In the Fox interview, Trump called into question the veracity of this last wish - which Ginsburg dictated to her granddaughter, according to National Public Radio - and said that it could have been written by Democratic congressional leaders.

Trump said that this wish seemed to him to have probably come from Pelosi, the Democratic head of the House Intelligence Committee, Adam Schiff, who presided over the failed impeachment process against the president, or the head of the Democratic minority in the Senate, Chuck Schumer.

Specifically, Trump said - without citing any evidence to back up the claim - that "I don't know that she said that, or was that written out by Adam Schiff and Schumer and Pelosi? I would be more inclined to the second, OK, you know. It came out of the wind, it sounds so beautiful. But that sounds like a Schumer deal, or maybe a Pelosi or shifty Schiff. So that came out of the wind."

Apart from all the Democratic lawmakers in Congress, two Republican senators have said that they are opposed to filling the seat vacated by Ginsburg before the November election.

Those senators are Susan Collins of Maine and Lisa Murkowski of Alaska, the latter of whom said that in the months before the 2016 election, when conservative Supreme Court Justice Antonin Scalia died, she also opposed nominating a replacement.

At that time, when Democratic President Barack Obama after Scalia's death - which came eight months before the election, and not some six weeks, as in Ginsburg's case - nominated Merrick Garland, Senate Majority Leader Mitch McConnell, a conservative Republican, simply ignored the nomination and did not even call for a Senate vote on the matter, arguing that the "people should decide" in the upcoming election who has the right to nominate a candidate to high court late in a president's term.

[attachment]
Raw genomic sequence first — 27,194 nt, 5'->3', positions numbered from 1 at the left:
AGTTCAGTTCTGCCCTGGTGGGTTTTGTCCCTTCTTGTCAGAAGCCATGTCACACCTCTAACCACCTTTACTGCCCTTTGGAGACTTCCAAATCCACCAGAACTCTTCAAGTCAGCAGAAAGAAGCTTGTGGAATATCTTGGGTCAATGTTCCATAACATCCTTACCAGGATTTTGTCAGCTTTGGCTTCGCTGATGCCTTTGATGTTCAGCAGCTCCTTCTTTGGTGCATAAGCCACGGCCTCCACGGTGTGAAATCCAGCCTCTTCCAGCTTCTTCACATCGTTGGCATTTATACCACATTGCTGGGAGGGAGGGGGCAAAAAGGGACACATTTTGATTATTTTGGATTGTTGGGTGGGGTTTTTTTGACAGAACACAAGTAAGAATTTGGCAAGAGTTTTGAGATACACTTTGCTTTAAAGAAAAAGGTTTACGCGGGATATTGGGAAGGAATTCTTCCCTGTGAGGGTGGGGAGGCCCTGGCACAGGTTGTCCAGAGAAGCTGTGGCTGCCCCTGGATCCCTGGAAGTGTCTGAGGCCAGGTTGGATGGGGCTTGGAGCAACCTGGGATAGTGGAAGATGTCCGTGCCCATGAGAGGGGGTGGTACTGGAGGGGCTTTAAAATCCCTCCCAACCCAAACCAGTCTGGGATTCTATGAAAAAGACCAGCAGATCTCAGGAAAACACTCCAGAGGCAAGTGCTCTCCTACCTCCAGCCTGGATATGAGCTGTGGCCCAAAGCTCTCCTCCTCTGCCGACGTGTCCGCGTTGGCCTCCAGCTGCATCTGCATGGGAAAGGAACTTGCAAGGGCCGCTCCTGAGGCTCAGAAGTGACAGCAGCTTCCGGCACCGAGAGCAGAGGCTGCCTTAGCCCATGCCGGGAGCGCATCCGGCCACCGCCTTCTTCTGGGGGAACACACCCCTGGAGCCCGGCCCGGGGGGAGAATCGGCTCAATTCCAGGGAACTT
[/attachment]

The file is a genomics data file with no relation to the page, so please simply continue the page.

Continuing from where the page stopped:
"The American people should have a voice in the selection of their next Supreme Court justice. Therefore, this vacancy should not be filled until we have a new president," McConnell said at the time.

Now, however, McConnell has said in a statement that: "In the last midterm election before Justice Scalia's death in 2016, Americans elected a Republican Senate majority because we pledged to check and balance the last days of a lame-duck president's second term," adding that "President Trump's nominee will receive a vote on the floor of the United States Senate."

The Republicans, who hold 53 of the 100 Senate seats, would need at least 51 votes to confirm Trump's nominee.

If they secure the votes of only 50 lawmakers, then they could also push through a nominee because the president of the Senate is Vice President Mike Pence, and he could step in to break the tie.

If Trump manages to appoint a sixth conservative justice to the high court, such an imbalance between conservatives and progressives on the judicial body could last for decades and markedly affect legal decisions on matters such as abortion and immigration, both of which are basic issues for the GOP base.

Ginsburg will be interred in a private ceremony next week at Arlington National Cemetery near the Washington Monument, but on the opposite bank of the Potomac River.